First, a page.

A Charlotte man’s work to provide a safe space for three people experiencing homelessness led to his arrest Wednesday in a saga he said highlights the struggles of helping some of the city’s most vulnerable people.
Paul Bradley, 65, has volunteered with people experiencing homelessness for 15 years through groups such as Room in the Inn and Roof Above, he said. On cold winter nights, he drives a bus to bring people who need shelter to his church, Paw Creek Presbyterian.
And for the last four years, he’s allowed a small group of people to camp in a wooded area on his commercial property — a former motel on Business Center Drive near the Charlotte airport and Little Rock Road.
“I just have a heart for these people,” he said of his volunteer work.
His system drew little to no attention until early August. That’s when he called Charlotte-Mecklenburg Police to report a break-in at the property. Soon after police visited, Bradley told The Charlotte Observer, he started receiving notices of violations from Charlotte’s Code Enforcement team.
He was cited for using his property “for a campground and for storage” without a permit, a zoning violation, according to a notice Bradley shared with the Observer. He’s also in violation of the city’s non-residential building code ordinance and health and sanitation ordinance.
He has worked with code enforcement to clear up the issues, both sides acknowledge, but blocked inspectors from entering buildings on the property Wednesday morning, prompting his arrest for misdemeanor obstruction.
Bradley said what sparked the charges isn’t the most important part of the story. While he takes issue with how the city got its warrant for Wednesday’s search, he doesn’t want the focus to be on him.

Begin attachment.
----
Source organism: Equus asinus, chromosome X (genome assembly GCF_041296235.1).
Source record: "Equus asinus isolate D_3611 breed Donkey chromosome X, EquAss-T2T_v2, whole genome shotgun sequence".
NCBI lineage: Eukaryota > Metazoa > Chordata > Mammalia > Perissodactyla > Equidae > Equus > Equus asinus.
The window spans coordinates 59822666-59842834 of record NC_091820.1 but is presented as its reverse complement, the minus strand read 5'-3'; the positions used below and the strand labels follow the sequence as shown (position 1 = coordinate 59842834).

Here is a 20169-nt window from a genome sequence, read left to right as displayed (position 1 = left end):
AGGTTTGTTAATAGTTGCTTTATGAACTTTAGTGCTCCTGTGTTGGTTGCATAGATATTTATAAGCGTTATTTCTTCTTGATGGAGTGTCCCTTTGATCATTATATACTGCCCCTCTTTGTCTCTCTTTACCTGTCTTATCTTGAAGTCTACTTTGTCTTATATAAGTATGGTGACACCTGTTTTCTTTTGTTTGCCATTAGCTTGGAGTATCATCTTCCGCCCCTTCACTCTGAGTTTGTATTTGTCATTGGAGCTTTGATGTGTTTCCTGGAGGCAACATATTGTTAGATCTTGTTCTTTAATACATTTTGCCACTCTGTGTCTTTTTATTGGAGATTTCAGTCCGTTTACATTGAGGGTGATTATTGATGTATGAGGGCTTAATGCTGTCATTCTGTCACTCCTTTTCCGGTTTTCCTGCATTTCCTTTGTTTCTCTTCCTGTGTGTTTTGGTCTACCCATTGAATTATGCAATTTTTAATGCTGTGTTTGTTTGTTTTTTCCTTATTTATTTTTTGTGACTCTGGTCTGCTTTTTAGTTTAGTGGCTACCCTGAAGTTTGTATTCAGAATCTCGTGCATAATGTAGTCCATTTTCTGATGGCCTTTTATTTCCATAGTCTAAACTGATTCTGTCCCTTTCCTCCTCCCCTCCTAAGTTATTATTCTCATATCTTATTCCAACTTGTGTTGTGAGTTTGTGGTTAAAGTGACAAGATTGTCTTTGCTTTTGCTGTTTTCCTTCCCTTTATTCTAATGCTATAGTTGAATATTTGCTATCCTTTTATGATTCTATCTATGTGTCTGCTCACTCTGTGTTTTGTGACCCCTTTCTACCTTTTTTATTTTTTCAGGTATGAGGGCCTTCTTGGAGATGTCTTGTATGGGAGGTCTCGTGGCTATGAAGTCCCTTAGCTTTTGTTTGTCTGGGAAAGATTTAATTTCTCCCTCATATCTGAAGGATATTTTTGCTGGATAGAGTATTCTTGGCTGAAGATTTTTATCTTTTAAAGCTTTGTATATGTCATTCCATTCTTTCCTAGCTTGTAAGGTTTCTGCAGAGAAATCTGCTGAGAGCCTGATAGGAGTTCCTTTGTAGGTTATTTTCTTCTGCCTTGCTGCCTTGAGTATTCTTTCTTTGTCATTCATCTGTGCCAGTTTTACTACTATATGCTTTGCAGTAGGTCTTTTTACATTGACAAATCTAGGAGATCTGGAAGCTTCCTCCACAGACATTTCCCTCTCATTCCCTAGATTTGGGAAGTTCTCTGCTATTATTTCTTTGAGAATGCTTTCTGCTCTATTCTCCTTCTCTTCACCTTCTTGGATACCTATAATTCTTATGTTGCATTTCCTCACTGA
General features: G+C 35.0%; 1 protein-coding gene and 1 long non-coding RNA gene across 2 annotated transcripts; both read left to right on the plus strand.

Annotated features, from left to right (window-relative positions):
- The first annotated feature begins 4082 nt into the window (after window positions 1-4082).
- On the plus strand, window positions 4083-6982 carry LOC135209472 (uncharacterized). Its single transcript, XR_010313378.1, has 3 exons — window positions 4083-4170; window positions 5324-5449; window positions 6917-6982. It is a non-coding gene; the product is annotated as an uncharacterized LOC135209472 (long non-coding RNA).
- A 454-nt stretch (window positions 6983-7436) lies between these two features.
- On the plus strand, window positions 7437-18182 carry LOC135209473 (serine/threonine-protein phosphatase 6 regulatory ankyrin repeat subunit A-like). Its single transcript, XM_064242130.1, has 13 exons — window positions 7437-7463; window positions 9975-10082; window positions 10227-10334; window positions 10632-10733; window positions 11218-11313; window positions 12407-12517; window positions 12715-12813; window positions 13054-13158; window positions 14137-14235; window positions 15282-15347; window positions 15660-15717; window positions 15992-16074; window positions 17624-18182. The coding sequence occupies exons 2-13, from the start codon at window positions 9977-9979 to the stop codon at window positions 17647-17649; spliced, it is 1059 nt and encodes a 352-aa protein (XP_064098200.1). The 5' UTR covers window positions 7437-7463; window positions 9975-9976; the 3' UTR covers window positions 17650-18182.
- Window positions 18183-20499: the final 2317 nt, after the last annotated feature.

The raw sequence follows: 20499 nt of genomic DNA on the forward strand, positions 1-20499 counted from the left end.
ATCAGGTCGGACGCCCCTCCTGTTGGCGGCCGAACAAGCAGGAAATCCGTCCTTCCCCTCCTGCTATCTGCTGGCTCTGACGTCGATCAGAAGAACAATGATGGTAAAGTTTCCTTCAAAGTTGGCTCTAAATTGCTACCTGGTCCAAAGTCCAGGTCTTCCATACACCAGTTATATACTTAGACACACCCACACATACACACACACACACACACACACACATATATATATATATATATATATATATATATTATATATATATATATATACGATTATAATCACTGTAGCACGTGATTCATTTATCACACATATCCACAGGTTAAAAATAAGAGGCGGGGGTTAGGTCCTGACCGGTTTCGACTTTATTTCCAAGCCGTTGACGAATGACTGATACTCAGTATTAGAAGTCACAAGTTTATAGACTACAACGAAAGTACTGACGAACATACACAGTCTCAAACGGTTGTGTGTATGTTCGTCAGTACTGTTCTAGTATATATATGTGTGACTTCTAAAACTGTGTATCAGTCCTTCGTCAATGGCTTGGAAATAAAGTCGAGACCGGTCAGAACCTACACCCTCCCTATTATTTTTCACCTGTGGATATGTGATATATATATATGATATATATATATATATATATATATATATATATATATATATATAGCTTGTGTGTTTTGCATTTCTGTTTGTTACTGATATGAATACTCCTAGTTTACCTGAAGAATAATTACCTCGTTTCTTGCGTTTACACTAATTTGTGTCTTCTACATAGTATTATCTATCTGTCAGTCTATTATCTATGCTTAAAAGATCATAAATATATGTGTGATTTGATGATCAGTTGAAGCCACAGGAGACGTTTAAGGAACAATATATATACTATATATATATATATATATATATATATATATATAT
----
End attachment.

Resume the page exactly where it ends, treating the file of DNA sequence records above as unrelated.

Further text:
He says the situation proves Charlotte leaders need to rethink how they approach the city’s homelessness crisis.
An arrest, a search and a conversation
Bradley came into Wednesday’s visit with Code Enforcement inspectors knowing it may end with him in handcuffs.
He knew inspectors would come armed with an administrative warrant to search his property signed by a magistrate. But he doesn’t believe that was enough to legally gain access to his property.
Bradley argues the city needed a search warrant signed by a judge under the Fourth Amendment to the U.S. Constitution, which protects citizens “from unreasonable searches and seizures,” because a violation he received included a line saying he could get “a criminal summons” if he didn’t bring his land up to code.
In North Carolina, a magistrate is “an officer of the district court division,” according to the state Judicial Branch. Unlike judges and justices, magistrates are not elected. They’re supervised by the chief district court judge and considered “an independent judicial officer, recognized by the North Carolina Constitution as an officer of the district court.”
“There has been no assertion of any criminal activity on the part of the Bradleys …,” he said in a statement he prepared ahead of Wednesday’s visit to read to the inspectors. “There has been no probable cause which a judge has reviewed and ruled upon.”
Bradley greeted three Code Enforcement staff members and three CMPD officers Wednesday alongside three friends who gathered to support him.
When presented with the warrant, he declined to open the doors to his building, once home to the Bradley Motel owned by his family. When the city officials and officers directed a locksmith to let them in, he stood in front of the door.
That’s when Bradley was handcuffed and placed in a CMPD vehicle.
“It’s all about being a mature person, a mature Christian person and showing respect to people. Especially these code enforcement people,” Bradley said shortly before the city’s team arrived of his plans to go peacefully.
It’s not the first time he’s been arrested at the site: he was taken into custody in 1993 for trying to block grading work for Interstate 85 in front of the then-operating motel, the Observer reported at the time.
Bradley ultimately provided a key to the building Wednesday. He was released from CMPD’s custody after about an hour with a summons to appear in court in October on two misdemeanor charges.